The Empathy Foundation Network

Growing empathy for a peaceful world

I watched a bit of the show on the ABC last night called "Bringing up Baby". It reflects very clearly the move during the last century from the early socialising mode to the helping mode of parenting that Robin Grille talks about in his book. The show compares three styles of baby parenting. Firstly the 50's routine/military method of Dr Truby King where the baby is seen as manipulative and is given a strict routine, then the Spock approach that proposes a balance between mother's and baby's needs and focuses on mother's inner knowing, and thirdly Leidloff's Continuum Approach. I found some of the programme quite disturbing and kept switching to another chanel. Some of the programme showed me, how we as a society, can be so out of touch are with empathy. One part that really moved me was when the older sister (probably around age 8) wanted to cuddle the baby who was not to be picked up between feeds. You could see the yearning in the older child to connect, nurture and love. How sad that this amazing sibling bond was not being forged in a most natural way because of a theory about how a baby should be brought up. Another disturbing part was when the mother had tears because she had left the baby to cry itself to sleep but kept saying "I know I am doing the right thing". I could not understand how breaking the baby's and mother's heart could ever be the right thing. On the other hand it doesn't mean that Continuum Approach parenting is a piece of cake either.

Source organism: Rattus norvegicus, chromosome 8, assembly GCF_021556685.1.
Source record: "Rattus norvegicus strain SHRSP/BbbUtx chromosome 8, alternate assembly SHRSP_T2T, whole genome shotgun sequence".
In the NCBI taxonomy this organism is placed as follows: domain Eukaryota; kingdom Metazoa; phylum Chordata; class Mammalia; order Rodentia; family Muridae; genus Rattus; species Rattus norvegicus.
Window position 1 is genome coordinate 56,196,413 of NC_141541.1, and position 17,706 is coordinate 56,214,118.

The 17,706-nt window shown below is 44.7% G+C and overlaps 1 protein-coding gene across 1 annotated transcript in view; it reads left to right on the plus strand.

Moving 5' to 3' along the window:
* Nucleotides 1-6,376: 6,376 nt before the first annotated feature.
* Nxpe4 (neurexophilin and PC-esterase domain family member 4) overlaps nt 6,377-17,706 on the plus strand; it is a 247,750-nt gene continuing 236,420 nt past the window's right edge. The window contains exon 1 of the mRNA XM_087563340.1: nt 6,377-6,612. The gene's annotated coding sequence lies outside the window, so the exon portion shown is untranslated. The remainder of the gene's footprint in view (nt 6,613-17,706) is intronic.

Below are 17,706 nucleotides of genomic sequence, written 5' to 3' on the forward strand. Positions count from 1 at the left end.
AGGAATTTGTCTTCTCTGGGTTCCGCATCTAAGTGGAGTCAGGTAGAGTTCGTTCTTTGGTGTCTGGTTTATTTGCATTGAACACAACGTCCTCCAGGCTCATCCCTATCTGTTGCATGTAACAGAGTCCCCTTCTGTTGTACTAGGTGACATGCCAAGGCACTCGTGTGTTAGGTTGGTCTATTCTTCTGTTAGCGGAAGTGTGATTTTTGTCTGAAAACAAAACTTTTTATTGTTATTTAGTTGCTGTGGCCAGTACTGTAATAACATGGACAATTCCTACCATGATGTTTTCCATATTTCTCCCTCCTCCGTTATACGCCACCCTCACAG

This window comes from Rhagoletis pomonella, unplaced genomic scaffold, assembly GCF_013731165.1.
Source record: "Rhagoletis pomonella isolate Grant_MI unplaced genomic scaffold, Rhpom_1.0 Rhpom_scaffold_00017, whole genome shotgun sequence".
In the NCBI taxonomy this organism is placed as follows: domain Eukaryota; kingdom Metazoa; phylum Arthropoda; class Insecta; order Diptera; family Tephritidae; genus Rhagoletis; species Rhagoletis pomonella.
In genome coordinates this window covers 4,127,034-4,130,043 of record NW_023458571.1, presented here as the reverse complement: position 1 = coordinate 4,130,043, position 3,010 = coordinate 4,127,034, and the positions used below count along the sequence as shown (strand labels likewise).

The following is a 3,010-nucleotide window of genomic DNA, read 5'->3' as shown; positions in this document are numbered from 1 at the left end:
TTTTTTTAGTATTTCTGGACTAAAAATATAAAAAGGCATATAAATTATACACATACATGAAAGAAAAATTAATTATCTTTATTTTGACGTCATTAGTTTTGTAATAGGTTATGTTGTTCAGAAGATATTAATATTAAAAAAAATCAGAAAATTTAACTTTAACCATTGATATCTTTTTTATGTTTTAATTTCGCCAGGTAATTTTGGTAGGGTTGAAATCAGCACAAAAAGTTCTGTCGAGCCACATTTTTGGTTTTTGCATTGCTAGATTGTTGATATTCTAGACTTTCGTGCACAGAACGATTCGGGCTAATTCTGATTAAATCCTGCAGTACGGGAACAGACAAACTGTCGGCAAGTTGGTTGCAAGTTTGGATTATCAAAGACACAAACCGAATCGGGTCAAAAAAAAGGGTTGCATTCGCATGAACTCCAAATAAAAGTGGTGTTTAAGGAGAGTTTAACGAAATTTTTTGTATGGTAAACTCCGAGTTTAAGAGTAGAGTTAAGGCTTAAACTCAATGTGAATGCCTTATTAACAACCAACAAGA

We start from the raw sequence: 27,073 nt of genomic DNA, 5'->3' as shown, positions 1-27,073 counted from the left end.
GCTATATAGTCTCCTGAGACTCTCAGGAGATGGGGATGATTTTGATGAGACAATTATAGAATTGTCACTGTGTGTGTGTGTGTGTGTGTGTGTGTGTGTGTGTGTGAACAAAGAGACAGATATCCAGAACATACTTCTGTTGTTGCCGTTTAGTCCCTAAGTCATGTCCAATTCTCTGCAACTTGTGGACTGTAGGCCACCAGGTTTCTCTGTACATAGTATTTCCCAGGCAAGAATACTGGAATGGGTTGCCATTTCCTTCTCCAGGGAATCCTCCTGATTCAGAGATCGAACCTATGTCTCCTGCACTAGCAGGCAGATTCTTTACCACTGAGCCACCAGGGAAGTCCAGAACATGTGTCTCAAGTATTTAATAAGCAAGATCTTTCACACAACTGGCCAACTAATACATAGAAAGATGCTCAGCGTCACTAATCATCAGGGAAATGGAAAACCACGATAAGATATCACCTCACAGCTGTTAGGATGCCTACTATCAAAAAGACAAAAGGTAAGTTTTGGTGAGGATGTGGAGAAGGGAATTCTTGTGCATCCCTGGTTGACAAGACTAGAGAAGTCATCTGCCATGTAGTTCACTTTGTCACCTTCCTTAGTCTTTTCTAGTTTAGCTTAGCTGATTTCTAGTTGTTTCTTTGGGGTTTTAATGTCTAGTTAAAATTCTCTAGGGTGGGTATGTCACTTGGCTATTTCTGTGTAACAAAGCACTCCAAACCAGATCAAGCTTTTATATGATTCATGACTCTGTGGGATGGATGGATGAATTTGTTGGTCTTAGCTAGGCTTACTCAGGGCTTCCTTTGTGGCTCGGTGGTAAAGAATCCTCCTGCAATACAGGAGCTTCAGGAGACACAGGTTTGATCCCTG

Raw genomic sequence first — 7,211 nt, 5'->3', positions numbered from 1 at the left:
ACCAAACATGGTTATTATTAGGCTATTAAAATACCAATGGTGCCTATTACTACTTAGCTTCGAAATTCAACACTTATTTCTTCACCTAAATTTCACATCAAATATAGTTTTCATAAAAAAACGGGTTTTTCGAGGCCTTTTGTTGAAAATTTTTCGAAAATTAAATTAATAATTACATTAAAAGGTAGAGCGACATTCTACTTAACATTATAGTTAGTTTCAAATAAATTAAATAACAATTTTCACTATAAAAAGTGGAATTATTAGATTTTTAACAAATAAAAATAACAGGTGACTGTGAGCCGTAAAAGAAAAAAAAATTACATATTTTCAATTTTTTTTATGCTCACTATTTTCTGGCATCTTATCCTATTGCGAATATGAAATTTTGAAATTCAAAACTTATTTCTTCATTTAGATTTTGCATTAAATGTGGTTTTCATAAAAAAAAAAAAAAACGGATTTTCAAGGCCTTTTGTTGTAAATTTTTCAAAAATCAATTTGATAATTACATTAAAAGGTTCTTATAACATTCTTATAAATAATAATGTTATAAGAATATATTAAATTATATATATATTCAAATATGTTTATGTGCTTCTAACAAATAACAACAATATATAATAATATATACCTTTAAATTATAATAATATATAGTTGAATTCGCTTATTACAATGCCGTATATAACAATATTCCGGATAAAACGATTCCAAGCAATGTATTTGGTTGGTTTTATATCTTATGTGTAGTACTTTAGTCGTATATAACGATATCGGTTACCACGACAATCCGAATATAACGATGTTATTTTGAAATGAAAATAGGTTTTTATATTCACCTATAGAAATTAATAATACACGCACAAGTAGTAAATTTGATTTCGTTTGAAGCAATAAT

I am also concerned that in this day and age such a disconnected form of parenting can be approved to be in a TV "experiment". Some of the programme felt like child abuse to me.

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Every time my boys cry i respond to them. I cant handle the controlled crying business it goes against my instinct as a mum and as a human being - sure im tired i have a 3 month old and a 2and a half year old who still cries out in the night for us so we repond. fulfilling their need to be close to us will help humanity in the long run xoo